“That’ll be twenny dahlerz, my frent.”
This is the point where Joe Fan realizes that he’s got only an Andrew Jackson, as his various incarnations of George Washington have flown the coop. Either that, or he just a non-tipping such-and-such. Either way, he’s probably going to earn a “Thanks fer da tip” and a clandestine eye-roll from a guy who’s been lugging that heavy tray around all afternoon.
When beer, or any vendor-sold item for that matter, is at an in-between price, it makes it much easier for fans to tip. Having a round figure like $10 puts vendors at much greater risk of getting stiffed. I’d actually be willing to be that the beer men would earn more from beer priced $0.25-0.50 higher, just because people would just wave off the quarters.
I could be way off here, but I’d be willing to bet that the Wrigley vendors are more upset about this development than the fans who will be blowing their rent and/or kids’ college savings on a couple extra cans of Shock Top this summer.
Impact on the Cubs
In the interest of full disclosure, I don’t have the numbers on the Cubs’ profit from beer sales. I do, however, have those same figures as they related to the Indianapolis Colts. Different city, different sport, but still enough of a springboard from which to dive into the concept.
According to Mark Alesia of the Indianapolis Star, the Colts saw approximately $4.2 million in beer sales in 2013, a total that resulted in just over $2 million in profit to the team. At a cost of $7.50 per beer, that meant $3.30 in profit from each plastic cup filled with golden goodness.
A little rough math tells us that that means the team sold approximately 51,400 beers at each home game, during which they averaged nearly 66,000 fans. For the purposes of this exercise, I’m going to have to take some liberties, so bear with me a bit here.
Let’s stick with the same 44% profit margin detailed above, but assume 33,000 fans on average (just over what the Cubs drew in 2014). And then, just for the sake of hyperbole, we’re going to say that the Cubs sell an average of 2 beers per fan in attendance. This may exaggerate things a bit, but I’d rather go too big than to de-emphasize the impact of the price hike.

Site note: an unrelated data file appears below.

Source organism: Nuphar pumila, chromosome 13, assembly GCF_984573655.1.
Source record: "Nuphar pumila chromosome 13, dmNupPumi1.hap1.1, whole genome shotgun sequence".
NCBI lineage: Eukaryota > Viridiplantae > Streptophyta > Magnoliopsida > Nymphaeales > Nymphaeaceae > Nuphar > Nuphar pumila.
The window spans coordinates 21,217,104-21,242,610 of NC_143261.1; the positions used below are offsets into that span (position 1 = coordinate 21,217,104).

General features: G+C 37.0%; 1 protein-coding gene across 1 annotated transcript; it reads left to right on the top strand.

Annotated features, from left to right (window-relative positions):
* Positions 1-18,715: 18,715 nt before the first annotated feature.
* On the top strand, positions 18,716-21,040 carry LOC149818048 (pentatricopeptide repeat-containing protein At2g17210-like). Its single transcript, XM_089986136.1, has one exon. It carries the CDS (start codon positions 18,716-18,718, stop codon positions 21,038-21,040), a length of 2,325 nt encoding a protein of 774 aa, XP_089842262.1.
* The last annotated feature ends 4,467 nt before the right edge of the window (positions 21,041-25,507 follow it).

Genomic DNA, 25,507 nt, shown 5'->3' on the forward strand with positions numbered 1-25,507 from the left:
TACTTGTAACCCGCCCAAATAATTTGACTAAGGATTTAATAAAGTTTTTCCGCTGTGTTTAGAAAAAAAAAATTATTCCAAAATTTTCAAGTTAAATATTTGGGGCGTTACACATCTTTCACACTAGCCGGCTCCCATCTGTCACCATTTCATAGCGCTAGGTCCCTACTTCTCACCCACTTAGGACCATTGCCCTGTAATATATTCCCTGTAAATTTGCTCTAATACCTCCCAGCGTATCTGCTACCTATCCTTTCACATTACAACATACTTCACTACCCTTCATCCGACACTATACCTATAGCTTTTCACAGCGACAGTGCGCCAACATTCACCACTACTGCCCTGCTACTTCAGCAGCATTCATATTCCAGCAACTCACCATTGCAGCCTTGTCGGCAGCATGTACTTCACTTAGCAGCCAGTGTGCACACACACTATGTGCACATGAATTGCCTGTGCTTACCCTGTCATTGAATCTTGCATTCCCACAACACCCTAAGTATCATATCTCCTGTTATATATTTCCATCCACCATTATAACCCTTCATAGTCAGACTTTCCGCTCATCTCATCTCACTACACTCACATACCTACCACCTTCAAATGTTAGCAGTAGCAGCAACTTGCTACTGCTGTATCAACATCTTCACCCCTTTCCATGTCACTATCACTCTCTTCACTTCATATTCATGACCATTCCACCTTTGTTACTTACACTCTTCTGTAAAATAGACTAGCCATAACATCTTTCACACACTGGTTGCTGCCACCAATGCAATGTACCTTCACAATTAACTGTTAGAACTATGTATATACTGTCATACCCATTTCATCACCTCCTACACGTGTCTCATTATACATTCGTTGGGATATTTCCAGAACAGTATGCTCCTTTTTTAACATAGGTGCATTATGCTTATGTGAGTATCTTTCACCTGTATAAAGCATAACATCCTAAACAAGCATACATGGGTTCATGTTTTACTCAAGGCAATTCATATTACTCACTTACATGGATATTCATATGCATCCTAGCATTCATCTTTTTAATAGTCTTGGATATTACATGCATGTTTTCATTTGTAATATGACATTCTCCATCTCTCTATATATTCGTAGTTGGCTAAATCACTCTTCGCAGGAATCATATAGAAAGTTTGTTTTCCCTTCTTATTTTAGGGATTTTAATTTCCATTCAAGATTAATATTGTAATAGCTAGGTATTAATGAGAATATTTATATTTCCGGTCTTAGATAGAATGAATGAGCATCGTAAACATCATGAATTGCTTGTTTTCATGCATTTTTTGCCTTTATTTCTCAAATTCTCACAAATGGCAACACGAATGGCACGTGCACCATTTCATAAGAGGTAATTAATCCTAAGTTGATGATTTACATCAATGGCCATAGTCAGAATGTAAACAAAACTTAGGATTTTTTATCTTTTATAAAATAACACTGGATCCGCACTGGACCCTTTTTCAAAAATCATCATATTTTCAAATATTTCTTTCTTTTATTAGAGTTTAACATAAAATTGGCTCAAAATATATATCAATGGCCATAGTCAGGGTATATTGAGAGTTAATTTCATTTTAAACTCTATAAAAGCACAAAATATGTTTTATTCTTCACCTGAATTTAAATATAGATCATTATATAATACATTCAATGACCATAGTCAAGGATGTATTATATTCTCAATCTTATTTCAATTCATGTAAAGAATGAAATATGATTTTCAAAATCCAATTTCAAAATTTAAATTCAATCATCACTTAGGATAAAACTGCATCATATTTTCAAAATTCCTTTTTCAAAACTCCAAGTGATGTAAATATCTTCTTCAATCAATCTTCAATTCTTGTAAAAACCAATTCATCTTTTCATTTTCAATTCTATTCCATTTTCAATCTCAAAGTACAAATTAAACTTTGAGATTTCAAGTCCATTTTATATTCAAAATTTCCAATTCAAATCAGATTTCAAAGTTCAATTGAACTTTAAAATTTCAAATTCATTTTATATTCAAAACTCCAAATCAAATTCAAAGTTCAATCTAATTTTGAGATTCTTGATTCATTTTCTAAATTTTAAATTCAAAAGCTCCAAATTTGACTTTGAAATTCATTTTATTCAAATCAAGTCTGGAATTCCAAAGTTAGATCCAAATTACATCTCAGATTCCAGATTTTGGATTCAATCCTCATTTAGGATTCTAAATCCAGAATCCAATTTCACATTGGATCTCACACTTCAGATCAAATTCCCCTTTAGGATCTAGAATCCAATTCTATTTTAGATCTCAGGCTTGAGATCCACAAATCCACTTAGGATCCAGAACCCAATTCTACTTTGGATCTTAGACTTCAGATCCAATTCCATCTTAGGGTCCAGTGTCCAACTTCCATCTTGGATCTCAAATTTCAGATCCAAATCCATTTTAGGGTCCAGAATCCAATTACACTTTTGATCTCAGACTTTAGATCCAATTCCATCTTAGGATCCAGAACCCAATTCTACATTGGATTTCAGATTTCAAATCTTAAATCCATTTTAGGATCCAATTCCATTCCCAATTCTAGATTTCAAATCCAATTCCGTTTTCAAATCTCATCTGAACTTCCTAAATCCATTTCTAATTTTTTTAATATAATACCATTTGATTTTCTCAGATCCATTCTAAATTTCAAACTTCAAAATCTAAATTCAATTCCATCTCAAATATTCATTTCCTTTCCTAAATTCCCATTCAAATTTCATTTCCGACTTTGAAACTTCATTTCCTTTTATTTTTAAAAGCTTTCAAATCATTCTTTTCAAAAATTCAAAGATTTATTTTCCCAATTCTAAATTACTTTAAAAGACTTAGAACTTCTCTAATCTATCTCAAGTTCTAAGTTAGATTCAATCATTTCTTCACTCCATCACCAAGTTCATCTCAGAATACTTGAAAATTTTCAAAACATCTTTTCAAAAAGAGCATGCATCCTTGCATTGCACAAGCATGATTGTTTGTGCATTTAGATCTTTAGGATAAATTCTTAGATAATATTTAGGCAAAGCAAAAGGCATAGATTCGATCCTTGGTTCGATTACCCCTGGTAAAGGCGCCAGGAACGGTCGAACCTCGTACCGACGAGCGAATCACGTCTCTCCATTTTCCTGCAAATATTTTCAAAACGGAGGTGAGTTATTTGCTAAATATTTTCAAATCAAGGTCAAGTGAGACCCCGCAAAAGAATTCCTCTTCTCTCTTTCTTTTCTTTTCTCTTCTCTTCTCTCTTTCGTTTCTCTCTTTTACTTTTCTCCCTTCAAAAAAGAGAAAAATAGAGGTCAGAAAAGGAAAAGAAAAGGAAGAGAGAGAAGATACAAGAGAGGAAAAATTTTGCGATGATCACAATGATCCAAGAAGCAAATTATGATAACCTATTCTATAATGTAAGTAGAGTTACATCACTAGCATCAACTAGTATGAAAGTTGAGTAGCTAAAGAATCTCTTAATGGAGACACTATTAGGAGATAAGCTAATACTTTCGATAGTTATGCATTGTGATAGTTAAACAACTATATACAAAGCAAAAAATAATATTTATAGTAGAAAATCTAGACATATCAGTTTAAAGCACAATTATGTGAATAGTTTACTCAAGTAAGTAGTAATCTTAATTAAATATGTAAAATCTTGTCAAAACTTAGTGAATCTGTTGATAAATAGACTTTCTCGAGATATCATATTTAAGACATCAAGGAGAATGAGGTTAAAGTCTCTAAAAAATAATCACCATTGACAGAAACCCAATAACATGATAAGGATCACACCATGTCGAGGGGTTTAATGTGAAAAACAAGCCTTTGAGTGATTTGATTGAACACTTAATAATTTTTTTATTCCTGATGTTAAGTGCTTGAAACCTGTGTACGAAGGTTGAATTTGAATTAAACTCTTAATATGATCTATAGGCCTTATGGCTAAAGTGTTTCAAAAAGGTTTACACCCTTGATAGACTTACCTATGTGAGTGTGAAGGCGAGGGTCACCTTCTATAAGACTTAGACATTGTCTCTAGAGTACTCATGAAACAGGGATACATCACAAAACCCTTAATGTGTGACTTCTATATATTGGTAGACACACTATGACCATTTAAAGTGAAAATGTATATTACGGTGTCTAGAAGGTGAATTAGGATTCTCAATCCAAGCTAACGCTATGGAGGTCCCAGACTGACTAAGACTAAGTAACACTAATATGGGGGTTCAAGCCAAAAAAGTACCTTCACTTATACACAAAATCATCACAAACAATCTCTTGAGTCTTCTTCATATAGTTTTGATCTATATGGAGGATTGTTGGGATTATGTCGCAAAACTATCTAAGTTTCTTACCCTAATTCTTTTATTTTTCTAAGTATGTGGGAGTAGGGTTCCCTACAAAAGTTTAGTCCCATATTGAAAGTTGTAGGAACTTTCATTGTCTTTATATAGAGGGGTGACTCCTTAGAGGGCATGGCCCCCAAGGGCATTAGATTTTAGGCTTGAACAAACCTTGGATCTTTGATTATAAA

At last year’s price of $8.50, the Cubs would have pulled in $3.74 from each pint procured, profiting $247,000 per game. Over the course of a season, that comes to just a hair over $20 million; not a bad haul.
But beer prices aren’t the only thing the Cubs expect to see spiking, as attendance is almost sure to increase along with the renewed hope evident in the fanbase. So let’s assume an average of 36,000 fans whose beer purchases will each net the Cubs $4.40 in 2015.
Ceteris paribus, that means a total profit of about $25.7 million for the season, or an increase of nearly $5.7 million. That should put to rest the idea that this increase is a direct response to the increased payroll, as the resultant profit isn’t even enough to pay the salary of newly-acquired Dexter Fowler.
No, this is more likely a tactic being used to squeeze every last drop of profitability from the captive audience the Cubs have. Given their relative dearth of external revenue streams at the moment and the lack of a significant television-rights deal, this was a fairly obvious move.
You might feel as though this is a Busch-league move, but the Cubs know what they’re doing here. They’ve got a grip on your heart, wallet, and liver, and they’ve got no plans to let go anytime soon. Your only recourse may be to spend just a bit more time at one of the local watering holes in order to save a few bucks per brew until stumbling to your seat to watch the last 7 innings.
Personally, I’m not all that put off by the rate hike. I’m more upset by the fact the only thing that really passes for craft beer at Wrigley is Shock Top and Goose Island, both of which are subsidiaries of A-B/InBev and thus are macros.
But as much as I pretend to be a snob when it comes to suds, I still hold that an Old Style in the bleachers while surrounded by tens of thousands of my closest friends is perhaps the world’s best beer. Dammit, they’ve suckered me too.
The rabble-rouser in me wants to deride the Cubs for this decision, but I really can’t because the rational thinker in me knows that it just makes too much sense. I’ll leave you with a gem from Twitter, but would love to get your thoughts on this topic. Will the fact that beers are $10 impact your buying decisions? Will you tip less as a result? Is a hot dog a sandwich?
— Jesse Jensen (@jjrayn) January 19, 2015